John McCain: I Know How To Catch Bin Laden

With reporting by Rachel Weiner

Last week, John McCain proclaimed that he knew how to win wars. Today, he's taking it a step further, telling voters that he not only knows how to capture and bring to justice Osama bin Laden, but is going to do it.

Appearing on the Situation Room with Wolf Blitzer, the Arizona Republican was reminded that he had vowed to bring Osama bin Laden to justice and was asked how he would differ in that task from President Bush.

Initially saying that he would not "telegraph" the specifics, McCain declared, "Look, I know the area, I've been there, I know wars, I know how to win wars, and I know how to improve our capabilities so that we will capture Osama bin Laden -- or put it this way, bring him to justice... We will do it, I know how to do it."

Proclaiming that he will capture the elusive terrorist leader -- and knows how to do it -- is a fairly bold assertion and leads to the question: what information is McCain holding back from the Bush administration?

But the Senator has made broad foreign policy promises before. This past week he told a crowd in Albuquerque, New Mexico: "I know how to win wars. I know how to win wars... And if I'm elected President, I will turn around the war in Afghanistan, just as we have turned around the war in Iraq, with a comprehensive strategy for victory, I know how to do that."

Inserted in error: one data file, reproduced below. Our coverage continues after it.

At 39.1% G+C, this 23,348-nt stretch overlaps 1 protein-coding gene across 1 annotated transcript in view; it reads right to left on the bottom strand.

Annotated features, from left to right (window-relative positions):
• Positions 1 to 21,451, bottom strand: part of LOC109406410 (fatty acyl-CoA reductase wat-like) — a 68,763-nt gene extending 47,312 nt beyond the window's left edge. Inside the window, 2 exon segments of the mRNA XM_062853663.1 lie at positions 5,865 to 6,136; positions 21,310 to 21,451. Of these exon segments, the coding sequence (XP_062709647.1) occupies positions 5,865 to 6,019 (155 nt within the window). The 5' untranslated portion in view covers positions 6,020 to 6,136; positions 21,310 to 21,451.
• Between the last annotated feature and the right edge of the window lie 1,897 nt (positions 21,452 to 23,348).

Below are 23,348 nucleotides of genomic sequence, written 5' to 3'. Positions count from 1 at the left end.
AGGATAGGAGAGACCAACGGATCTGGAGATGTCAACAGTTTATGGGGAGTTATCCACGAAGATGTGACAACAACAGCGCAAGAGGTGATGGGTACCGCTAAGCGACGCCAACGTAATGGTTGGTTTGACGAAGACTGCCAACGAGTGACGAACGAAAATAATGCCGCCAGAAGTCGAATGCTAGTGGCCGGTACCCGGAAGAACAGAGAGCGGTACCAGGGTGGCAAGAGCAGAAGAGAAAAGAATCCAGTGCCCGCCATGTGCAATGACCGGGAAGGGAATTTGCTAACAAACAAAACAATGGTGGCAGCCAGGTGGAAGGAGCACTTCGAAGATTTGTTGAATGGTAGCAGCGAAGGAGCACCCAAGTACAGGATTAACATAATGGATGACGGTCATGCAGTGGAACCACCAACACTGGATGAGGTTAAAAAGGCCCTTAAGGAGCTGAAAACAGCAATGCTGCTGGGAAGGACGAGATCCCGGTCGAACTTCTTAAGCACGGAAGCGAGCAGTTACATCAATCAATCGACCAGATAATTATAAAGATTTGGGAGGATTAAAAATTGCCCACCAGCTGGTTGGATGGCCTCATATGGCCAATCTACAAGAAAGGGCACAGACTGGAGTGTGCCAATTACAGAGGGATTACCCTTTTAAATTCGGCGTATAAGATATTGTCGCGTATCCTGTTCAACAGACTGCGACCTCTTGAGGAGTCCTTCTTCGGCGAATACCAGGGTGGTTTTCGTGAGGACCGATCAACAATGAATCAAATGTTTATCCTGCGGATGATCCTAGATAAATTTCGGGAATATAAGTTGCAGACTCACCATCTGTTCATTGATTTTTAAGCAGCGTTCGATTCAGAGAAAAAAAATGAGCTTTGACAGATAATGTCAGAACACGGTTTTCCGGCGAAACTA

In today's CNN interview, McCain suggested that a Nuremberg Trial-style hearing for bin Laden would be appropriate upon his capture.

"We have various options. The Nuremberg Trials are certainly an example of the kind of tribunal that we could move forward with. I don't think we'd have any difficulty in devising an international -- internationally supported mechanism that would mete out justice. There's no problem there."

Early in the campaign, it should be noted, McCain went hard after Barack Obama for saying that Bin Laden should not be a "martyr." Obama also suggested Nuremburg as a model -- to which McCain replied that Obama didn't understand the reference.

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